Carousel II

Carousel

Gadget

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Description


"Carousel II" is an Autodesk Fusion 360 update of my original Carousel model published over six years ago. The "secret" to how this model operates is the hidden 3D printed "sin wave" contour in the interior of the base. As the motor rotates the carousel, the lower rods of the horses ride up and down the sin wave contour thus generating the up and down motion of the horses and flags. There are four complete sin wave cycles in the base, so the horses and flags rise and fall four times each journey around the carousel.

The carousel consists of three 3D printed components: "Base.stl", "Carousel, Base.stl" and "Carousel, Canopy.3mf". Add to that the five "Horse.3mf" and "Flag.stl" 3D printed components, and the total 3D printed component count for this model is thirteen.

The model is driven by an N20 6VDC 50RPM gear motor powered by a 1.5VDC power supply at 15ma.

Designed using Autodesk Fusion 360, sliced using Cura 4.3.0, and printed in PLA on an Ultimaker 3+ Extended and an Ultimaker S5.

One final note, I receive no compensation in any form whatsoever for the design, equipment, parts and/or materials used in this model.

Materials and methods

Parts.

I acquired the following non-3D printed parts:

β€’ One N20 6VDC 50RPM gear motor.
β€’ One 1.5VDC power supply capable of 40ma (a single 1.5VDC battery will work great).

I 3D printed the following parts at .15mm layer height, 20% infill with no supports:

β€’ Base.stl
β€’ Carousel, Base.stl
β€’ Carousel, Canopy.3mf
β€’ Flag.stl
β€’ Horse.3mf

Note the files with the extension ".3mf" are dual extrusion files. If you are unable to print these files on a single extrusion printer, let me know and I will convert them to single extrusion.

Prior to assembly, test fit and trim, file, sand, etc. all parts as necessary for smooth movement of moving surfaces, and tight fit for non moving surfaces. Depending on you printer, your printer settings and the colors you chose, more or less trimming, filing and/or sanding may be required. Carefully file all edges that contacted the build plate to make absolutely certain that all build plate "ooze" is removed and that all edges are smooth. I used small jewelers files and plenty of patience to perform this step.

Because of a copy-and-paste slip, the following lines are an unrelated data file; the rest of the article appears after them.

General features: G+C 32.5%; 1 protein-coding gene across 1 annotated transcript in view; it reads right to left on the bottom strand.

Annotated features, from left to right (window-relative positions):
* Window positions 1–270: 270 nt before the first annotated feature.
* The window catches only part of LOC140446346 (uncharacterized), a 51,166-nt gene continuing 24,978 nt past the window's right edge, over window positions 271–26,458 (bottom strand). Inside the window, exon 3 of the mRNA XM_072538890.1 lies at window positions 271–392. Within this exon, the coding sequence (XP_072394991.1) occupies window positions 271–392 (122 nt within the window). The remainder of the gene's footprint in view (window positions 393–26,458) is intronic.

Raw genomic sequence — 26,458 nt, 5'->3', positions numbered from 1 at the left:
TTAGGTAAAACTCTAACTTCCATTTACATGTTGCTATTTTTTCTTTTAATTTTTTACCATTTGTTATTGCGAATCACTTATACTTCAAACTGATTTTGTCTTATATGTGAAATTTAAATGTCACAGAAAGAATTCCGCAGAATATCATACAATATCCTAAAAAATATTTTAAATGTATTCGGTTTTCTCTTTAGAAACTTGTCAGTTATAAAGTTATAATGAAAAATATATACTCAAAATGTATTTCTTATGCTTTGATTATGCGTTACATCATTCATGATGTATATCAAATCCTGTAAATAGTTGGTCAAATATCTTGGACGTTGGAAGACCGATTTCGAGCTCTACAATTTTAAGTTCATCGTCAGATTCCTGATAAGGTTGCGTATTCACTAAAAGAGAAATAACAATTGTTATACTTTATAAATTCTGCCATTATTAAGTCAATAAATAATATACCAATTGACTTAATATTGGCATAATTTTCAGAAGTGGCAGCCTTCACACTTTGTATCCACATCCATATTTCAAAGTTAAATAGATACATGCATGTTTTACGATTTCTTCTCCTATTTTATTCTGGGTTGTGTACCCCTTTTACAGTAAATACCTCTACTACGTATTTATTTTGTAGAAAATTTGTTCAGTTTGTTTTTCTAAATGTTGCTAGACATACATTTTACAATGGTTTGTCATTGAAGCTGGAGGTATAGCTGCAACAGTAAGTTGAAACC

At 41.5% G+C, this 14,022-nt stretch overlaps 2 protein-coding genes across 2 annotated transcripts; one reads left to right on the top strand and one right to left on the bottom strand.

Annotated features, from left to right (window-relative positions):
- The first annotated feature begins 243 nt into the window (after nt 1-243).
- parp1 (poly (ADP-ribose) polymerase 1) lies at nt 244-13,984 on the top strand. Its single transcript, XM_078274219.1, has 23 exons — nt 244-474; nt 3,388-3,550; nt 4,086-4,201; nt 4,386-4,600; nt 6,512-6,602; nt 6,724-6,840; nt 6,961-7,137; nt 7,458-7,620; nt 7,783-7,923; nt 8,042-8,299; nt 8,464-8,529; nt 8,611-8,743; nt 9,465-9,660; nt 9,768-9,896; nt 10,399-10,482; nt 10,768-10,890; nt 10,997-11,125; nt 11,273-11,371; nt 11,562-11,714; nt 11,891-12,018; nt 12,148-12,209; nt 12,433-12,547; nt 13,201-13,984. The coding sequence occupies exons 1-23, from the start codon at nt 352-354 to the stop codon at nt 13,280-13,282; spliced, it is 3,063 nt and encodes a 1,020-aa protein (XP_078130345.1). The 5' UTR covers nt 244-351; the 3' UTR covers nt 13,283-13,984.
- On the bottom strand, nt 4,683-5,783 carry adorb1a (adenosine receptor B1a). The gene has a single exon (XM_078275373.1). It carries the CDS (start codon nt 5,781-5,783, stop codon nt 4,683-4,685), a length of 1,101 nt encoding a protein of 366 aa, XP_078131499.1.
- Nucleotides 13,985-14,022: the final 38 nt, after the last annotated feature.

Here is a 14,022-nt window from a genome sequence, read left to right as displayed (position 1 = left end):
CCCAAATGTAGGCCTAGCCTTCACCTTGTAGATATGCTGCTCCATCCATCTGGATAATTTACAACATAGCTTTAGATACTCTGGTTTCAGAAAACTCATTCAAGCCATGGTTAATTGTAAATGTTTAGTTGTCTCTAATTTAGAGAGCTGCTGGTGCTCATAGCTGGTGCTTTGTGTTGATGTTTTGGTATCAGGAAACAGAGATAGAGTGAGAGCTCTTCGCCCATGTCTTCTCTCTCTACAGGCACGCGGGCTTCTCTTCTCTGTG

If you experience difficulties snapping "Carousel, Base.stl" to "Carousel, Canopy.3mf" I recommend using a 3.95mm (5/32") drill bit to clean out the round holes in "Carousel, Canopy.3mf".

Assemble the Base.

To assemble the base, I started by soldering the red and black wires to the motor terminals such that the motor shaft rotated clockwise as viewed from the motor shaft end of the gear motor.

Next, I threaded the motor wires through the top of the "Base.stl" tower and out the side wiring tunnel, then pressed the motor into position such that that top motor plate was flush with the top of the tower.

Assemble the Carousel.

To assemble the carousel, I positioned the five "Horse.3mf" around "Carousel, Base.stl" in the rectangle holes such that each horse faced in the clockwise direction as viewed from the top of the carousel.

Next I loosely positioned "Carousel, Canopy.3mf" over this assembly, carefully rotated the entire assembly upside down, aligned the rectangular horse rods with the rectangular holes in the canopy and the round base rods with the round holes in the canopy, then carefully pressed the assembly together making certain that all horses would easily rise and fall.

Final Assembly.

For final assembly, I started by rotating the carousel until the motor shaft hole flat aligned with the gear motor shaft flat then pressed the carousel onto the motor shaft until the top surface of the carousel base aligned with the top outer ring of the base. At this point I applied power to make sure there there was no binding (if binding or popping occurs, the carousel is pressed too far onto the base).

Next I pressed the flags into position in the mounting holes of each horse and applied power.

And that is how I 3D printed and assembled "Carousel II".

I hope you enjoyed it!

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Comments

Mini screen shot 2013 07 15 at 6.49.36 pmErik de Bruijn commented ago

Wow, Greg, this one is very sweet as well!

I was wondering whether this tip could be of value to one or more of your projects. It comes from Martijn Elserman, he frequently uses candle wax (parafin) in mechanical assemblies where he wants to reduce the friction a bit and make it run smoothly. From the looks of your video it runs smoothly enough, but maybe this or another creation of yours can benefit from it.

Mini lora and iGreg Zumwalt published this design ago